The scandal in Aviation

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By Obi Nwakanma

I like Stella Oduah. Her fierce feline eyes – those bold saucers by which we enter into her soul –leaves one in no doubt that she is a force of nature. It is not for nothing that she is considered one of the most powerful ministers in the Jonathan administration. As minister for Aviation, she has certainly taken very bold steps; made tough and demanding decisions, and accomplished quite some visible milestones.

Evidence of her work and accomplishment in office can be seen in the new developments in the various Airports across the country. Under Oduah in Aviation, these Airports have been given bold face-lifts, and things seem to be in real motion. Perhaps one of her greatest achievements has been to instrumentalise the take-off of the Akanu Ibiam International Airport in Enugu, and pursue with vigour, the vast rehabilitation of the Port-Harcourt International Airport, which opens up the opportunities for International air travelers from the East and parts of the Nigerian Mid-belt. She had shaken up Aviation; cancelled obnoxious treaties and contracts; revised deleterious agreements, and stepped on very powerful toes.

She even recently became the object of a certain Mr. Fani-Kayode’s eyes and lust for the ethnic “other.” Whispered hints suggested that it all had to do with Oduah raining on FK’s Bi-Courtney parade or some unfinished business involving certain personal interests at Aviation. In all these, Ms. Oduah managed to shrug off her adversaries, and seemed rather coy about it. Note: when she recently laughed-off Fani-Kayode and told him to get off whatever he must be smoking! However, Ms. Stella Oduah is not sleeping easily these days. She shouldn’t. The whistleblower, “Nicholas Edwards,” who broke the lead off the massive procurement rip-off at the National Civil Aviation Authority, (NCAA), one of the key agencies under the ministry of Aviation has thrown light on a most embarrassing level of corruption in government. Allegedly sanctioned by the minister and top officials of this agency, it has since come to light that the NCAA spent a whopping N255 million (US 1.6 million) in extra budgetary funds to procure just two armoured BMW cars for the use of the Aviation minister.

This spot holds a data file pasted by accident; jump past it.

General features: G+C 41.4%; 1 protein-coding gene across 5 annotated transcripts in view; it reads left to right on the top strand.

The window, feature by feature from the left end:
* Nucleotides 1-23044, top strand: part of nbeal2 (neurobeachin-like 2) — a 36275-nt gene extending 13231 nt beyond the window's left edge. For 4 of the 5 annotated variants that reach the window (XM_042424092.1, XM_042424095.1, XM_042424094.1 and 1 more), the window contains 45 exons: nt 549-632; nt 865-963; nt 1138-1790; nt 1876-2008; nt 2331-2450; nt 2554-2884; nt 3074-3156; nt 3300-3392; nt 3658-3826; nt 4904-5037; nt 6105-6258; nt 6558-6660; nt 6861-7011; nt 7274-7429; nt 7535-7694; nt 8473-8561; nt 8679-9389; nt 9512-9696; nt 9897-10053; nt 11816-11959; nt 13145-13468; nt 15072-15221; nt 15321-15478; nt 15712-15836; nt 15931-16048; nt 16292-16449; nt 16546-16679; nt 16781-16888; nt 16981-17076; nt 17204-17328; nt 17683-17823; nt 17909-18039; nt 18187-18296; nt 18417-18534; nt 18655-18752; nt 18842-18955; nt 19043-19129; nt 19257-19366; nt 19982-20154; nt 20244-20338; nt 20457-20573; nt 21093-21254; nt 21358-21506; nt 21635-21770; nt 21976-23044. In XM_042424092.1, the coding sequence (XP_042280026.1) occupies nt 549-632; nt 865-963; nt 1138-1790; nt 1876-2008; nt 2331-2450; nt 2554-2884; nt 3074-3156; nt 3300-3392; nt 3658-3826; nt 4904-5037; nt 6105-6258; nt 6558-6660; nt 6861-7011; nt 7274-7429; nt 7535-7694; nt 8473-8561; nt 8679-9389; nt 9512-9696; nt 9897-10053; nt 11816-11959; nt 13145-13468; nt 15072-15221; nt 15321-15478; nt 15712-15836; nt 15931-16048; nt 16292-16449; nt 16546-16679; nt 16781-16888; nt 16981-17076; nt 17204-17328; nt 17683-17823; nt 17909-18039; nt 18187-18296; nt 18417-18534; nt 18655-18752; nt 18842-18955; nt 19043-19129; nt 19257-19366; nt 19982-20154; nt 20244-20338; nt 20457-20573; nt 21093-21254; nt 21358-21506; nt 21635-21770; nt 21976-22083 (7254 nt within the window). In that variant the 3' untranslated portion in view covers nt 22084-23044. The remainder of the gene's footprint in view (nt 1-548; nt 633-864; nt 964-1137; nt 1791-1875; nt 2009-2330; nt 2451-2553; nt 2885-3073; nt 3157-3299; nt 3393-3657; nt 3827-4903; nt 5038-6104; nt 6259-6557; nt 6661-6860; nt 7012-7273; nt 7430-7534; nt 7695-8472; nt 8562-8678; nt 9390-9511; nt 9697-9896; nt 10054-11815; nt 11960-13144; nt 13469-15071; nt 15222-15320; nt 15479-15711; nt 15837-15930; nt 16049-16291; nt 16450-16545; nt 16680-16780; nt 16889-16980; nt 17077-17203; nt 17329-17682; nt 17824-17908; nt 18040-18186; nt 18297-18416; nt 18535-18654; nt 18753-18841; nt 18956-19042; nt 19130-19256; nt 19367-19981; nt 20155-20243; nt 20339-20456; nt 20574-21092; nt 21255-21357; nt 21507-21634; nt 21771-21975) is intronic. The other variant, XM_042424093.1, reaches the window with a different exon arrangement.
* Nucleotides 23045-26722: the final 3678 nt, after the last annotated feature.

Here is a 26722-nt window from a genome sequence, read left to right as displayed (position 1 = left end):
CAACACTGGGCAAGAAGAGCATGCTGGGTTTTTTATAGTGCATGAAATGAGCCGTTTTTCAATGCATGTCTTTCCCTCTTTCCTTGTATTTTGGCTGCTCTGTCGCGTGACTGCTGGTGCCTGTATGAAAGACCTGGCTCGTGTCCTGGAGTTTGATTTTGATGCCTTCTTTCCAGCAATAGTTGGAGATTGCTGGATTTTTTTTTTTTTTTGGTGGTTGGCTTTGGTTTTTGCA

It is a mindboggling story. But suppose we must excuse such luxury in the midst of crushing national poverty, when millions of Nigerian school children cannot afford breakfasts before coming to school, the universities and research facilities have closed down in a nation-wide strike because government says it cannot afford to fully fund the demands of the Lecturers; in the face of vast municipal infrastructural decay across the nation, and triple digit unemployment that makes the lives of regular Nigerians brutish and short, and a Nigerian minister still wishes to indulge in open gratuitous luxury; the details of the purchase would still irk. Fellow Nigerians, consider the following facts: the most expensive car in the market, the top of the line 2013 model Rolls Royce Phantom costs US 398, 970 fully delivered.

stella-cars1